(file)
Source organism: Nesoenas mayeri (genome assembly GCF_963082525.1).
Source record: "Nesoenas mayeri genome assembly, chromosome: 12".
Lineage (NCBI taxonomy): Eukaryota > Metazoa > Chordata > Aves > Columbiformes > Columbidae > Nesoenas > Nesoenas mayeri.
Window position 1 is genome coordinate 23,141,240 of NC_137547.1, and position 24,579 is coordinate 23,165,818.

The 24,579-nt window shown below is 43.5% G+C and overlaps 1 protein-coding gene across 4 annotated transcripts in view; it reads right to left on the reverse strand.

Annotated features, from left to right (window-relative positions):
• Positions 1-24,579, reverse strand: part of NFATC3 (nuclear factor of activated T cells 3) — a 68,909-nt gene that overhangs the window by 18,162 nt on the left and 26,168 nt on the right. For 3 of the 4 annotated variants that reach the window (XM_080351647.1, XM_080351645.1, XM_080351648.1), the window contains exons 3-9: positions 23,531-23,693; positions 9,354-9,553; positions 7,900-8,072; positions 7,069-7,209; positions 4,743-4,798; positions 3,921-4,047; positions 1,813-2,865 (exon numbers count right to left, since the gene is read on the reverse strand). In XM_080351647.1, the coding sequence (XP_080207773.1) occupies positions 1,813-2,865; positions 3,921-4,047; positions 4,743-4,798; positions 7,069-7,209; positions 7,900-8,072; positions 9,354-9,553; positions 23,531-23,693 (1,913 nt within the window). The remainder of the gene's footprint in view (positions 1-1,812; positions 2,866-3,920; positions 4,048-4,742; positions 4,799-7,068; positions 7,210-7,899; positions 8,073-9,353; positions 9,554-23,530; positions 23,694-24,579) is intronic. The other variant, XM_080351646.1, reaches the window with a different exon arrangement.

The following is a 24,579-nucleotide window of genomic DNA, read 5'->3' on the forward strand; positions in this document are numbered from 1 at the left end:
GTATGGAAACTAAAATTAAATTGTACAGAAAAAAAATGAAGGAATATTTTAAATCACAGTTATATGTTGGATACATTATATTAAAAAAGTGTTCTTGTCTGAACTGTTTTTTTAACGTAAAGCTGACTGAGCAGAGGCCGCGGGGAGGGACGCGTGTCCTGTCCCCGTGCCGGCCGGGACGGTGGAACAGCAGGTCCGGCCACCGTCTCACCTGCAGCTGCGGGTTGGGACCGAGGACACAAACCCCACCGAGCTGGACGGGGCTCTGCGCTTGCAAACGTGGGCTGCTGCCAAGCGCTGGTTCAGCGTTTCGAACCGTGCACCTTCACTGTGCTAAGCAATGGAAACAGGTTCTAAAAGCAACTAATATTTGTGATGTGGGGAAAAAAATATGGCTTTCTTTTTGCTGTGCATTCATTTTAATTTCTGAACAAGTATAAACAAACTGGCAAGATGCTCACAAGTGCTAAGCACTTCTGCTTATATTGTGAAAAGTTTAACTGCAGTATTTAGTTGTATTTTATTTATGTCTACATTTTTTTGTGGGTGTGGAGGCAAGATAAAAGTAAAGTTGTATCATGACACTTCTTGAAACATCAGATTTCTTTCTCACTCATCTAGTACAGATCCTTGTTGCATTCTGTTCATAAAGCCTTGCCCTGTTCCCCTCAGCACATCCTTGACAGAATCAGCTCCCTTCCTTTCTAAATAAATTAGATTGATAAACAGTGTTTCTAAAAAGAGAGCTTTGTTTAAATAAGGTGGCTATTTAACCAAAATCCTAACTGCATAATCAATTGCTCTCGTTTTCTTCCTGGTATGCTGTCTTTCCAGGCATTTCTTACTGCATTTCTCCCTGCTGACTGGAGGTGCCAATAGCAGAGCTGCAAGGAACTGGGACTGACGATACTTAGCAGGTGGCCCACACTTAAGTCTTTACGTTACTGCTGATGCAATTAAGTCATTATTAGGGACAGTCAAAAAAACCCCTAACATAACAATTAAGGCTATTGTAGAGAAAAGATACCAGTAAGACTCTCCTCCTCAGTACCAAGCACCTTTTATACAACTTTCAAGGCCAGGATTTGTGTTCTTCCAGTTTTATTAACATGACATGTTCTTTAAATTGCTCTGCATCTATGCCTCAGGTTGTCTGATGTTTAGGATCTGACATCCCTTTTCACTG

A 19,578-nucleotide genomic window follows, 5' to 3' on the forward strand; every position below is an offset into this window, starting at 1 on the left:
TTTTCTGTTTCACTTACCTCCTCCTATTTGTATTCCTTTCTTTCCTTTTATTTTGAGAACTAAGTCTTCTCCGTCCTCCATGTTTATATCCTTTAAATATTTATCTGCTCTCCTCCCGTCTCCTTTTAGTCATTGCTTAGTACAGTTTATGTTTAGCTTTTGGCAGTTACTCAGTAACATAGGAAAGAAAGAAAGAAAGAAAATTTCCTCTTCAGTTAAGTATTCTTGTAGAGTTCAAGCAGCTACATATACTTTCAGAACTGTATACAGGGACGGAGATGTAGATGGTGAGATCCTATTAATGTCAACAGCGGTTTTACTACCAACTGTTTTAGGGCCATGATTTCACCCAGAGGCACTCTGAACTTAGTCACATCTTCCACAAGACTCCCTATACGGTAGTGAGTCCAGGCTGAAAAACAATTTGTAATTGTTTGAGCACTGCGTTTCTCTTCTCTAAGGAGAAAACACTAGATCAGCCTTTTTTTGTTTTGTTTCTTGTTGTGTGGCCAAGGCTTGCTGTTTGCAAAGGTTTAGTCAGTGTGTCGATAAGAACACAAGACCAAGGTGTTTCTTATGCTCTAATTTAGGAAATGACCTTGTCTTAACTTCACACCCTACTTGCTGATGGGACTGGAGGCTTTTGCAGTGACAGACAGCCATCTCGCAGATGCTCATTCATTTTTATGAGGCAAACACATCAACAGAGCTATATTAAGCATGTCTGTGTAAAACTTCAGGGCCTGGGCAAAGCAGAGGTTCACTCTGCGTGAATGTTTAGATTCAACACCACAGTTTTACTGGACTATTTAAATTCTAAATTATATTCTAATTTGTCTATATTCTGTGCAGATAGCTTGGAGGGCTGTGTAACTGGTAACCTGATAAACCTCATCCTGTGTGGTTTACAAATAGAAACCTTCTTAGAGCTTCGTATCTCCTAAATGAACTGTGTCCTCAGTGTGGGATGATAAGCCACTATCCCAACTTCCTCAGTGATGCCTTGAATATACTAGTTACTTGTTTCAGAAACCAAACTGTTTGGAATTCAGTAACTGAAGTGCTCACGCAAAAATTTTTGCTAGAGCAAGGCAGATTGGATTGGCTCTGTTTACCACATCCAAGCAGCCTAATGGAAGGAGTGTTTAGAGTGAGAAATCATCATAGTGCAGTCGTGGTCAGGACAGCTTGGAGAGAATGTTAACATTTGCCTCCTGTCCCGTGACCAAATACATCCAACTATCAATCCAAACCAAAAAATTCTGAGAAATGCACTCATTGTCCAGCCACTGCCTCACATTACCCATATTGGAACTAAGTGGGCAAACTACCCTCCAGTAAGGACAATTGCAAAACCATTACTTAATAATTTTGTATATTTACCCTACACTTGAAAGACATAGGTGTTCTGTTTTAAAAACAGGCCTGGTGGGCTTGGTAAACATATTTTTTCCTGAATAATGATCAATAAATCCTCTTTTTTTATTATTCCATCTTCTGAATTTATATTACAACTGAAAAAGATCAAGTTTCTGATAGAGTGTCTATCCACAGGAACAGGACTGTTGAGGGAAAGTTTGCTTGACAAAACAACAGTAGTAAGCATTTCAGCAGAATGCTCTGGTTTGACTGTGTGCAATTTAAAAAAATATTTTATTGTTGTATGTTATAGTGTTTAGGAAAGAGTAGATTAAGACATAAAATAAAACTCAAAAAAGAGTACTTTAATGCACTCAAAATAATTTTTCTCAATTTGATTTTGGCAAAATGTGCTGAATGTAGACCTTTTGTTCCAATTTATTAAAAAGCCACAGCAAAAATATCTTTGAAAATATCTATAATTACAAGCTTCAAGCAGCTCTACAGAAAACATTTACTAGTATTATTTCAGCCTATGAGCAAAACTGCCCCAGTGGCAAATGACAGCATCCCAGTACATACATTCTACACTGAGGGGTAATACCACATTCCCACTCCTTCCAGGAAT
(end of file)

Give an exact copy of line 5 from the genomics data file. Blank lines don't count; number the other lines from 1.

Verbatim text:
The 24,579-nt window shown below is 43.5% G+C and overlaps 1 protein-coding gene across 4 annotated transcripts in view; it reads right to left on the reverse strand.